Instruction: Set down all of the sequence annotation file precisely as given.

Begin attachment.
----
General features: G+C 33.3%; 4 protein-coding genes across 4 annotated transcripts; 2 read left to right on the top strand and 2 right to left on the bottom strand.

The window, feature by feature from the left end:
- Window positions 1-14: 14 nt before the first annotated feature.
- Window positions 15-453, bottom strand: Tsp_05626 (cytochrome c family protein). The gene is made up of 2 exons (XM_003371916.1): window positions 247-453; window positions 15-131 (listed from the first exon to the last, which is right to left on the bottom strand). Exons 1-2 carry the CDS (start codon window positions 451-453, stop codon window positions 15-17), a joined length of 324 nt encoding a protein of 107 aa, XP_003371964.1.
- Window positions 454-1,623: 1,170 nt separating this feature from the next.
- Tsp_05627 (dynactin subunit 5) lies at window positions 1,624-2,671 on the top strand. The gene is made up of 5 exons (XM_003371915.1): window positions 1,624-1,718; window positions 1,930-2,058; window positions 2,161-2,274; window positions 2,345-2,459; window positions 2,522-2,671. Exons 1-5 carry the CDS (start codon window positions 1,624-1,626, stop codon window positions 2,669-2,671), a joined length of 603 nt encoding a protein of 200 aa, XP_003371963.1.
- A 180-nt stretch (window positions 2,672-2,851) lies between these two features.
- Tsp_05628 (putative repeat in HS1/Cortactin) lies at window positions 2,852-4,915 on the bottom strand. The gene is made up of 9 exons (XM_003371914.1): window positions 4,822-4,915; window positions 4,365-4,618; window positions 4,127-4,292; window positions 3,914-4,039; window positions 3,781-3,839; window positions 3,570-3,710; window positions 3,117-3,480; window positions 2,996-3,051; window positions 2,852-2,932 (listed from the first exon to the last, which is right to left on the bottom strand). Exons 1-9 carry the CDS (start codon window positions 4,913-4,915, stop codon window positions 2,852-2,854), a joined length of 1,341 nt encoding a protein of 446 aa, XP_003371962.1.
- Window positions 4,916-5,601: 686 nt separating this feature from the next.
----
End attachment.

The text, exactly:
General features: G+C 33.3%; 4 protein-coding genes across 4 annotated transcripts; 2 read left to right on the top strand and 2 right to left on the bottom strand.

The window, feature by feature from the left end:
- Window positions 1-14: 14 nt before the first annotated feature.
- Window positions 15-453, bottom strand: Tsp_05626 (cytochrome c family protein). The gene is made up of 2 exons (XM_003371916.1): window positions 247-453; window positions 15-131 (listed from the first exon to the last, which is right to left on the bottom strand). Exons 1-2 carry the CDS (start codon window positions 451-453, stop codon window positions 15-17), a joined length of 324 nt encoding a protein of 107 aa, XP_003371964.1.
- Window positions 454-1,623: 1,170 nt separating this feature from the next.
- Tsp_05627 (dynactin subunit 5) lies at window positions 1,624-2,671 on the top strand. The gene is made up of 5 exons (XM_003371915.1): window positions 1,624-1,718; window positions 1,930-2,058; window positions 2,161-2,274; window positions 2,345-2,459; window positions 2,522-2,671. Exons 1-5 carry the CDS (start codon window positions 1,624-1,626, stop codon window positions 2,669-2,671), a joined length of 603 nt encoding a protein of 200 aa, XP_003371963.1.
- A 180-nt stretch (window positions 2,672-2,851) lies between these two features.
- Tsp_05628 (putative repeat in HS1/Cortactin) lies at window positions 2,852-4,915 on the bottom strand. The gene is made up of 9 exons (XM_003371914.1): window positions 4,822-4,915; window positions 4,365-4,618; window positions 4,127-4,292; window positions 3,914-4,039; window positions 3,781-3,839; window positions 3,570-3,710; window positions 3,117-3,480; window positions 2,996-3,051; window positions 2,852-2,932 (listed from the first exon to the last, which is right to left on the bottom strand). Exons 1-9 carry the CDS (start codon window positions 4,913-4,915, stop codon window positions 2,852-2,854), a joined length of 1,341 nt encoding a protein of 446 aa, XP_003371962.1.
- Window positions 4,916-5,601: 686 nt separating this feature from the next.